- Does the spread offense hurt a quarterback's NFL prospects? My answer? Not if you're good enough to play quarterback in the NFL.
- The Rose Bowl apparently will give Joe Paterno a stern talking to for Paterno's pointless and cliched grumpy coach routine before and after the bowl game.
- Fresh blood leading the Pac-10 and Big East might help change college football's postseason.
Posted by ESPN.com's Ted Miller
Ever wonder what a coach might say about a quarterback competition the day before he announces a pecking order?
You're in luck!
USC coach Pete Carroll stopped by for a chat with the Pac-10 blog on Monday, the day before he announced on his Web site that Aaron Corp would emerge from spring practices No. 1 on the quarterback depth chart, ahead of true freshman Matt Barkley and Mitch Mustain.
|Jed Jacobsohn/Getty Images|
|Pete Carroll boasts an 88-15 record since arriving at USC.|
That bit of stolen thunder aside -- and the announcement was mostly a foregone conclusion -- it's never a bad time to talk with a coach who's 88-15 in eight years at USC and has finished ranked in the top four of the AP poll seven consecutive seasons.
After all, he's got a new book deal to benefit his charity, A Better LA, and a new Web site for kids.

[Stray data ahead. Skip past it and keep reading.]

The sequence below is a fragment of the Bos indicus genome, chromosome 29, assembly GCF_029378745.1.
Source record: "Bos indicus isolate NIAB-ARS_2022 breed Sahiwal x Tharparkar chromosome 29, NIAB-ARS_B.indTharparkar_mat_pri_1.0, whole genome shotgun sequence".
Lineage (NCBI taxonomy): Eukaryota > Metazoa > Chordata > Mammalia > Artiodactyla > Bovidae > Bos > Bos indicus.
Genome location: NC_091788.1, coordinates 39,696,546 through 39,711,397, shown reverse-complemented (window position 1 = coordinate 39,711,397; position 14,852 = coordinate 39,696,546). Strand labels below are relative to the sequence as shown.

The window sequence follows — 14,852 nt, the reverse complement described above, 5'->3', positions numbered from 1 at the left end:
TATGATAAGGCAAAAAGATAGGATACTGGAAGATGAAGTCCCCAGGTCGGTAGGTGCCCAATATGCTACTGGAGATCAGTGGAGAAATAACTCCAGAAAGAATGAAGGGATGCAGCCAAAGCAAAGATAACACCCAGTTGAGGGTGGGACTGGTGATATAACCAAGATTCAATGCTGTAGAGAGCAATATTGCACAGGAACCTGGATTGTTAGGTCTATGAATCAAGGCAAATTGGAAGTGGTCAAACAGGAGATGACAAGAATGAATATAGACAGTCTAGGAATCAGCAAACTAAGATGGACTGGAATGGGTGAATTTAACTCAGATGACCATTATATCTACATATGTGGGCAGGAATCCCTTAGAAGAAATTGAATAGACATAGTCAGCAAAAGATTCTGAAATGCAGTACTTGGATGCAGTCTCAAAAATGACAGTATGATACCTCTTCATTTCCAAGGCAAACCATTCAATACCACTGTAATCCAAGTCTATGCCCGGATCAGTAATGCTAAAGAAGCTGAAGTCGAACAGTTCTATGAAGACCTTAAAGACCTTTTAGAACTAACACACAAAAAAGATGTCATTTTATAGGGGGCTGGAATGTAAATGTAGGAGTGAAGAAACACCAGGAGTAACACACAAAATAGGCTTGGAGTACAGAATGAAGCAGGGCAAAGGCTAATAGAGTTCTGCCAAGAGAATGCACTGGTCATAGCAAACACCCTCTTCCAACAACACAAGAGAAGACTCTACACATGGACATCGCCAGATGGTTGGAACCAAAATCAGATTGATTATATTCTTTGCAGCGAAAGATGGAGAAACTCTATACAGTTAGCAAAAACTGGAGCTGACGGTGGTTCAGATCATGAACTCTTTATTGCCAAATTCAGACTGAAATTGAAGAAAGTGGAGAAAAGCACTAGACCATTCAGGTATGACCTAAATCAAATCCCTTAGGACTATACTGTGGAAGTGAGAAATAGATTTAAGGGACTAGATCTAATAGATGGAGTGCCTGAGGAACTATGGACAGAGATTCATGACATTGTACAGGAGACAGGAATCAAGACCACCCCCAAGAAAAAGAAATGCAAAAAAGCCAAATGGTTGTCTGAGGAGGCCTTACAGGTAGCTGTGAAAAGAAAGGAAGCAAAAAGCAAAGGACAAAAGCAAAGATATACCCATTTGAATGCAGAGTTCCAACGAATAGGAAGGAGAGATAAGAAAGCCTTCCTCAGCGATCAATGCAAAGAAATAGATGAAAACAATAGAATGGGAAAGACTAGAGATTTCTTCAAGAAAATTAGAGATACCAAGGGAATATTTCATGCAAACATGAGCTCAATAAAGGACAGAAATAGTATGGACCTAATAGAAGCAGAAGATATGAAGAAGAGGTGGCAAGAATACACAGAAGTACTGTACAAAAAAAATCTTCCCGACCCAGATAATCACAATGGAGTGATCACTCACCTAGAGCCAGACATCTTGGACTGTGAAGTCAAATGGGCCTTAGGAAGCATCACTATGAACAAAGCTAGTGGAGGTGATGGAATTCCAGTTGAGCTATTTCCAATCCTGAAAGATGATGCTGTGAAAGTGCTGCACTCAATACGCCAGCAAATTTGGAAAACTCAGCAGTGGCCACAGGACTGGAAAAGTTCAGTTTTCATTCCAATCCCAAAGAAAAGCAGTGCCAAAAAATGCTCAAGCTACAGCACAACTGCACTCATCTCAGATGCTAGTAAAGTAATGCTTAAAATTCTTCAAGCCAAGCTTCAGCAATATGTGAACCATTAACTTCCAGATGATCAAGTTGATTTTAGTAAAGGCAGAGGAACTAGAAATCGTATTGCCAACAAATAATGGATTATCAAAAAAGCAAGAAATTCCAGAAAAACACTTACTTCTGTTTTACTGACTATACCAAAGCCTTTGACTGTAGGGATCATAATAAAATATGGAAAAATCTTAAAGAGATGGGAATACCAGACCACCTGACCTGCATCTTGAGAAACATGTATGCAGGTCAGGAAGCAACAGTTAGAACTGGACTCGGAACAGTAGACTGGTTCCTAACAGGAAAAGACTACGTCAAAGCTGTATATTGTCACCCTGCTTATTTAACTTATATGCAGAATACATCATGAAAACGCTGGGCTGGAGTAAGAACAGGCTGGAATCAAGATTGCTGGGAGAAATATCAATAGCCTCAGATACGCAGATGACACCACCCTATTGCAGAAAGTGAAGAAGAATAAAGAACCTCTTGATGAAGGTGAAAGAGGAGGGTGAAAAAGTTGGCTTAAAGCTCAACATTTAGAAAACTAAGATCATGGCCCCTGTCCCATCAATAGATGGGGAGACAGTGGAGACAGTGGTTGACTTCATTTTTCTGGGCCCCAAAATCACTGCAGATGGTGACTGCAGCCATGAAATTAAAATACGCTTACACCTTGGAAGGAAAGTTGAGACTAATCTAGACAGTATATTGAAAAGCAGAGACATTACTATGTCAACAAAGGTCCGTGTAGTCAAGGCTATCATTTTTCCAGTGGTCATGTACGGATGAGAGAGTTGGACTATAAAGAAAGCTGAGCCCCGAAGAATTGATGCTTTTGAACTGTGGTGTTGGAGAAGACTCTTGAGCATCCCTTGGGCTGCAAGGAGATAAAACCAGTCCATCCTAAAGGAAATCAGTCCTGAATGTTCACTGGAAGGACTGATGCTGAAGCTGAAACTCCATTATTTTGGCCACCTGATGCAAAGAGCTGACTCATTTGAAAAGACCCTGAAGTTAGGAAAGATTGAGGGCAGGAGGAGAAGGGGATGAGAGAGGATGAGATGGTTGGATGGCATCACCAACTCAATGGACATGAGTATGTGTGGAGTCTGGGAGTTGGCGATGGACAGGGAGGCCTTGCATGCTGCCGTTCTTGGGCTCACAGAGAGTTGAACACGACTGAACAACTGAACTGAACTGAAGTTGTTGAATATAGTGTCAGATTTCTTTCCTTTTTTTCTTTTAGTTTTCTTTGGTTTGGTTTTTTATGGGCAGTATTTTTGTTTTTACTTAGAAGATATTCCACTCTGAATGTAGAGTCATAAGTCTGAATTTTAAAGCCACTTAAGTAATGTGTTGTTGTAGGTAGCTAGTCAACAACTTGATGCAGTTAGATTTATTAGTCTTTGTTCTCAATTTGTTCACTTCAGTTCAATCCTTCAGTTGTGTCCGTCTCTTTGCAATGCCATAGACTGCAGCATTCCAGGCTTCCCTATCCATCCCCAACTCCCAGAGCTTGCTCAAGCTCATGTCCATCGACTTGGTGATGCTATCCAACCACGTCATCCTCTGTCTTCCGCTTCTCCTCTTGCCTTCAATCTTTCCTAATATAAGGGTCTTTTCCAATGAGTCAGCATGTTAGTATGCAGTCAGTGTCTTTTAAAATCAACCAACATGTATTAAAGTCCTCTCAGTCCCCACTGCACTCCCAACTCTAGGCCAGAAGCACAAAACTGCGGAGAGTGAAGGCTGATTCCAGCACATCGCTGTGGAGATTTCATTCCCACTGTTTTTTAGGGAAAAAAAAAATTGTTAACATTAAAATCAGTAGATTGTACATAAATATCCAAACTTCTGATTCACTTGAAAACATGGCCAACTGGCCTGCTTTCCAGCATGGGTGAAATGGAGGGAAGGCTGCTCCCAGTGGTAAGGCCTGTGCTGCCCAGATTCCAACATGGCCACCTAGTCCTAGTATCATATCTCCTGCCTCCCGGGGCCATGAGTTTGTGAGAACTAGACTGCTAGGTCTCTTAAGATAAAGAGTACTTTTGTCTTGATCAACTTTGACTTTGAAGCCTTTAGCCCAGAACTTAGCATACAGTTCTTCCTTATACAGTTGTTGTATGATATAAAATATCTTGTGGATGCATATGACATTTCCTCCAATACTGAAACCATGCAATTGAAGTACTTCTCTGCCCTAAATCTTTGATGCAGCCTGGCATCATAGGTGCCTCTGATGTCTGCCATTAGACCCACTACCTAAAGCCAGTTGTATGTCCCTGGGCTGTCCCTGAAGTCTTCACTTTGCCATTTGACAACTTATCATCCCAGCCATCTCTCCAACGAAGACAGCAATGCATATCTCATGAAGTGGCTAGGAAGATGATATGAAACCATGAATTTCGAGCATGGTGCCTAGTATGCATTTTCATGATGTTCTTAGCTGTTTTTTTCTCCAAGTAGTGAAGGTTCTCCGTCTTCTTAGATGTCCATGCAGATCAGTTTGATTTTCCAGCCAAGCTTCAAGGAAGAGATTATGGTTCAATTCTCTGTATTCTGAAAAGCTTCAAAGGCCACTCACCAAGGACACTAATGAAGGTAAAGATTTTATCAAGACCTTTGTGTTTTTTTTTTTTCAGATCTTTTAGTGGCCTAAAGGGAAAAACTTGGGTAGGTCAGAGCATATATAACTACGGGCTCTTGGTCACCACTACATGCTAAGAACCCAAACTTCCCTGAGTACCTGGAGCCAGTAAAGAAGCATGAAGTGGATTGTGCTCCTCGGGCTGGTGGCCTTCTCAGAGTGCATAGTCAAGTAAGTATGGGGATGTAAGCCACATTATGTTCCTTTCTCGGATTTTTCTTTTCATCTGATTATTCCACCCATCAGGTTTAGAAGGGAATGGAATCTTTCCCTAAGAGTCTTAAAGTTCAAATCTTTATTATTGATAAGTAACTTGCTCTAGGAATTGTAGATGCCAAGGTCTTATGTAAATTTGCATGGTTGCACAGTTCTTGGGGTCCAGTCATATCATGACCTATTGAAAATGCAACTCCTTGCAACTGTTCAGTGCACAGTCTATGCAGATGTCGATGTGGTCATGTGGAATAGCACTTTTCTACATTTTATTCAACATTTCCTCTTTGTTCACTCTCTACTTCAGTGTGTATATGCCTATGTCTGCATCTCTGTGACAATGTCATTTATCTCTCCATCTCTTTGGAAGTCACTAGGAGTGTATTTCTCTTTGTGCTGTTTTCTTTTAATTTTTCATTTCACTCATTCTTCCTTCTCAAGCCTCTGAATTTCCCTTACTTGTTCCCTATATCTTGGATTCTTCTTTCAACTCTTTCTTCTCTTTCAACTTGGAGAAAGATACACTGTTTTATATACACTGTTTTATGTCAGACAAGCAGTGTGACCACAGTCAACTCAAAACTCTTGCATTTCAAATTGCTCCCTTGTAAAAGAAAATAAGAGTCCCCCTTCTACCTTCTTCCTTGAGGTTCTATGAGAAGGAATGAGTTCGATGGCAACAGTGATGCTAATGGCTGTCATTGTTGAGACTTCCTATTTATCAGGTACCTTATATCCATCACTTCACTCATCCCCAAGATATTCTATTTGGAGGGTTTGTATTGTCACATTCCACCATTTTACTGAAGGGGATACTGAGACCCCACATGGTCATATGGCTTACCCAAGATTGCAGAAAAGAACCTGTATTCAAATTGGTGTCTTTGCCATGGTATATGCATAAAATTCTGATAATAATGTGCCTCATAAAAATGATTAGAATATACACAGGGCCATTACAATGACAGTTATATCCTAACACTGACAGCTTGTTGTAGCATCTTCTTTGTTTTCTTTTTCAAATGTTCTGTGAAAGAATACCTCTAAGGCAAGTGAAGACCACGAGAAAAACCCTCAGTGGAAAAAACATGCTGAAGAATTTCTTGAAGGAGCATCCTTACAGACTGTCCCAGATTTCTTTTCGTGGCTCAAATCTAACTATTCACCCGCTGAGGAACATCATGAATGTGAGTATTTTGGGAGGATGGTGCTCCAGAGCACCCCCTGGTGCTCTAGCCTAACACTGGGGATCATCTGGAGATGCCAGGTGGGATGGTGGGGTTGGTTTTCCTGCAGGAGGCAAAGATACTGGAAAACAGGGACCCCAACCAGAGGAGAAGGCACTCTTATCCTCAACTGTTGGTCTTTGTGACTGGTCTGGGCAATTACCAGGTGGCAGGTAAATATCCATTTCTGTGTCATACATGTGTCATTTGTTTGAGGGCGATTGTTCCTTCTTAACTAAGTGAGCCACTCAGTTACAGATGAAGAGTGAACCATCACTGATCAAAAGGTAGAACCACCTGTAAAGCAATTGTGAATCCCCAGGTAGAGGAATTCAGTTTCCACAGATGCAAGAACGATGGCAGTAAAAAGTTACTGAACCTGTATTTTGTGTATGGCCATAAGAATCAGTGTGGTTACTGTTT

And he's got a football team that likely will be favored to win its eighth consecutive Pac-10 championship and again compete for a national title.
Word on the street is you guys have an intense quarterback competition going on over there: Where does that stand?
Pete Carroll: Guys have really battled hard and done well. We're pleased with the play at the quarterback position. The competition is going to continue. We'll name a guy who's going to start the spring game for us and then the competition will just continue. We've got to call something here after a month of playing. We'll find out what happens when we get back to camp in the fall.
You've told me in the past you prefer to anoint a quarterback as early as possible to allow him to develop into a clear leader: How will that be a part of the decision in the fall?
PC: We'd like to do that [name a starter], but you've got to do the right thing and let the competition play itself out. What that means is, in the past when we named Matt Leinart over Matt Cassel, it meant that Leinart was going first and Cassel was battling him. The competition remained on. It will be the same situation. It's a very hard-fought, close competition and in fairness it's going to take longer to know exactly what we are going to do for the long haul.